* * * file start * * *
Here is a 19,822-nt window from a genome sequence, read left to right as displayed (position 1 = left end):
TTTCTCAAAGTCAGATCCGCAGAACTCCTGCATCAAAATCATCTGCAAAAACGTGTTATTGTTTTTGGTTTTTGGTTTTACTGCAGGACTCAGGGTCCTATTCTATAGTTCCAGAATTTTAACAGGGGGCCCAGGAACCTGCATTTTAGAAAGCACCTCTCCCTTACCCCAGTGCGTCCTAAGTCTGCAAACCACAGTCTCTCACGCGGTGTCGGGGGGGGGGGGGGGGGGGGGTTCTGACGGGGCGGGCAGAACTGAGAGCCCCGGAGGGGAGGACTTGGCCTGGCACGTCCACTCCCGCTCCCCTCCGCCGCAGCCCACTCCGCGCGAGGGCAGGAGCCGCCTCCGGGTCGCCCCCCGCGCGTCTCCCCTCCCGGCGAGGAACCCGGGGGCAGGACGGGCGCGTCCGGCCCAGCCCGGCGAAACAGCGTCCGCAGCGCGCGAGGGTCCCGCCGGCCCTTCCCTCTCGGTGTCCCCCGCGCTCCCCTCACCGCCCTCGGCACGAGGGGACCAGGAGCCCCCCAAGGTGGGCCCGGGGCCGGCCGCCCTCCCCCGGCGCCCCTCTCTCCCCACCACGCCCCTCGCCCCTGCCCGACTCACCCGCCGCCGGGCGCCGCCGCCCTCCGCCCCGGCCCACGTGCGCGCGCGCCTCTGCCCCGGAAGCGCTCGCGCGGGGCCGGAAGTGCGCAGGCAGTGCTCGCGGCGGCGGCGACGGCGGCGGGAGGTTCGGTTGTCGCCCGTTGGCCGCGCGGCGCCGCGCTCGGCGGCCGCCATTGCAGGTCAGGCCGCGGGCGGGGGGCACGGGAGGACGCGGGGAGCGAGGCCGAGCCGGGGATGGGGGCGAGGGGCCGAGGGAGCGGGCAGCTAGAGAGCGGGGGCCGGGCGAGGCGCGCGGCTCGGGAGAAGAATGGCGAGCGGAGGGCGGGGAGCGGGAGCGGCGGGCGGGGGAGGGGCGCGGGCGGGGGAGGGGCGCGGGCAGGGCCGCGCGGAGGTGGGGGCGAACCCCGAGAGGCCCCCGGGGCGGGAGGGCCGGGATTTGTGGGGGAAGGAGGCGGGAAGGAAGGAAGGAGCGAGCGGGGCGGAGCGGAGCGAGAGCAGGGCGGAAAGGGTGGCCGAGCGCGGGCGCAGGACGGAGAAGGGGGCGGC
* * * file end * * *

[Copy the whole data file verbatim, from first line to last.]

Here is a 19,822-nt window from a genome sequence, read left to right as displayed (position 1 = left end):
TTTCTCAAAGTCAGATCCGCAGAACTCCTGCATCAAAATCATCTGCAAAAACGTGTTATTGTTTTTGGTTTTTGGTTTTACTGCAGGACTCAGGGTCCTATTCTATAGTTCCAGAATTTTAACAGGGGGCCCAGGAACCTGCATTTTAGAAAGCACCTCTCCCTTACCCCAGTGCGTCCTAAGTCTGCAAACCACAGTCTCTCACGCGGTGTCGGGGGGGGGGGGGGGGGGGGGTTCTGACGGGGCGGGCAGAACTGAGAGCCCCGGAGGGGAGGACTTGGCCTGGCACGTCCACTCCCGCTCCCCTCCGCCGCAGCCCACTCCGCGCGAGGGCAGGAGCCGCCTCCGGGTCGCCCCCCGCGCGTCTCCCCTCCCGGCGAGGAACCCGGGGGCAGGACGGGCGCGTCCGGCCCAGCCCGGCGAAACAGCGTCCGCAGCGCGCGAGGGTCCCGCCGGCCCTTCCCTCTCGGTGTCCCCCGCGCTCCCCTCACCGCCCTCGGCACGAGGGGACCAGGAGCCCCCCAAGGTGGGCCCGGGGCCGGCCGCCCTCCCCCGGCGCCCCTCTCTCCCCACCACGCCCCTCGCCCCTGCCCGACTCACCCGCCGCCGGGCGCCGCCGCCCTCCGCCCCGGCCCACGTGCGCGCGCGCCTCTGCCCCGGAAGCGCTCGCGCGGGGCCGGAAGTGCGCAGGCAGTGCTCGCGGCGGCGGCGACGGCGGCGGGAGGTTCGGTTGTCGCCCGTTGGCCGCGCGGCGCCGCGCTCGGCGGCCGCCATTGCAGGTCAGGCCGCGGGCGGGGGGCACGGGAGGACGCGGGGAGCGAGGCCGAGCCGGGGATGGGGGCGAGGGGCCGAGGGAGCGGGCAGCTAGAGAGCGGGGGCCGGGCGAGGCGCGCGGCTCGGGAGAAGAATGGCGAGCGGAGGGCGGGGAGCGGGAGCGGCGGGCGGGGGAGGGGCGCGGGCGGGGGAGGGGCGCGGGCAGGGCCGCGCGGAGGTGGGGGCGAACCCCGAGAGGCCCCCGGGGCGGGAGGGCCGGGATTTGTGGGGGAAGGAGGCGGGAAGGAAGGAAGGAGCGAGCGGGGCGGAGCGGAGCGAGAGCAGGGCGGAAAGGGTGGCCGAGCGCGGGCGCAGGACGGAGAAGGGGGCGGC